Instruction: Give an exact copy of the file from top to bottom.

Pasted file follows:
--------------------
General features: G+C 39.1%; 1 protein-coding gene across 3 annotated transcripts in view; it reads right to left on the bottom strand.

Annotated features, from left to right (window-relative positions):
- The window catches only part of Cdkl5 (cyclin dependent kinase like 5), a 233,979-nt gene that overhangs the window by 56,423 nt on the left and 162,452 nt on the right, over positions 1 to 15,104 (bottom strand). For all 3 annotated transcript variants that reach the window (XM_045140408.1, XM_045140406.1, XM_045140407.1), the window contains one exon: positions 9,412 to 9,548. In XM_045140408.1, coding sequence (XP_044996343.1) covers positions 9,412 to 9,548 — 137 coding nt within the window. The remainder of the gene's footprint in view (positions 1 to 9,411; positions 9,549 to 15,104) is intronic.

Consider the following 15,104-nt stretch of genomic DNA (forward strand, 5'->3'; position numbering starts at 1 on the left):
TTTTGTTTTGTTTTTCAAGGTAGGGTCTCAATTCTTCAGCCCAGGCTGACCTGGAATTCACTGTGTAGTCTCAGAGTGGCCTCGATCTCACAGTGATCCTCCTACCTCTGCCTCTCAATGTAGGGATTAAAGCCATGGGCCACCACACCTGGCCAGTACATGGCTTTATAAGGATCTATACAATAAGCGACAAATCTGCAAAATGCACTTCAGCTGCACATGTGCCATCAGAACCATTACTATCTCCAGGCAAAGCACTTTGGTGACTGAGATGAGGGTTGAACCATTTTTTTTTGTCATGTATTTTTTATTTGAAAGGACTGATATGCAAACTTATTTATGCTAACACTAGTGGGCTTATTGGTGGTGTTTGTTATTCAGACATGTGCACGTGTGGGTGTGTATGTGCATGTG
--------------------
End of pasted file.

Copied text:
General features: G+C 39.1%; 1 protein-coding gene across 3 annotated transcripts in view; it reads right to left on the bottom strand.

Annotated features, from left to right (window-relative positions):
- The window catches only part of Cdkl5 (cyclin dependent kinase like 5), a 233,979-nt gene that overhangs the window by 56,423 nt on the left and 162,452 nt on the right, over positions 1 to 15,104 (bottom strand). For all 3 annotated transcript variants that reach the window (XM_045140408.1, XM_045140406.1, XM_045140407.1), the window contains one exon: positions 9,412 to 9,548. In XM_045140408.1, coding sequence (XP_044996343.1) covers positions 9,412 to 9,548 — 137 coding nt within the window. The remainder of the gene's footprint in view (positions 1 to 9,411; positions 9,549 to 15,104) is intronic.

Consider the following 15,104-nt stretch of genomic DNA (forward strand, 5'->3'; position numbering starts at 1 on the left):
TTTTGTTTTGTTTTTCAAGGTAGGGTCTCAATTCTTCAGCCCAGGCTGACCTGGAATTCACTGTGTAGTCTCAGAGTGGCCTCGATCTCACAGTGATCCTCCTACCTCTGCCTCTCAATGTAGGGATTAAAGCCATGGGCCACCACACCTGGCCAGTACATGGCTTTATAAGGATCTATACAATAAGCGACAAATCTGCAAAATGCACTTCAGCTGCACATGTGCCATCAGAACCATTACTATCTCCAGGCAAAGCACTTTGGTGACTGAGATGAGGGTTGAACCATTTTTTTTTGTCATGTATTTTTTATTTGAAAGGACTGATATGCAAACTTATTTATGCTAACACTAGTGGGCTTATTGGTGGTGTTTGTTATTCAGACATGTGCACGTGTGGGTGTGTATGTGCATGTG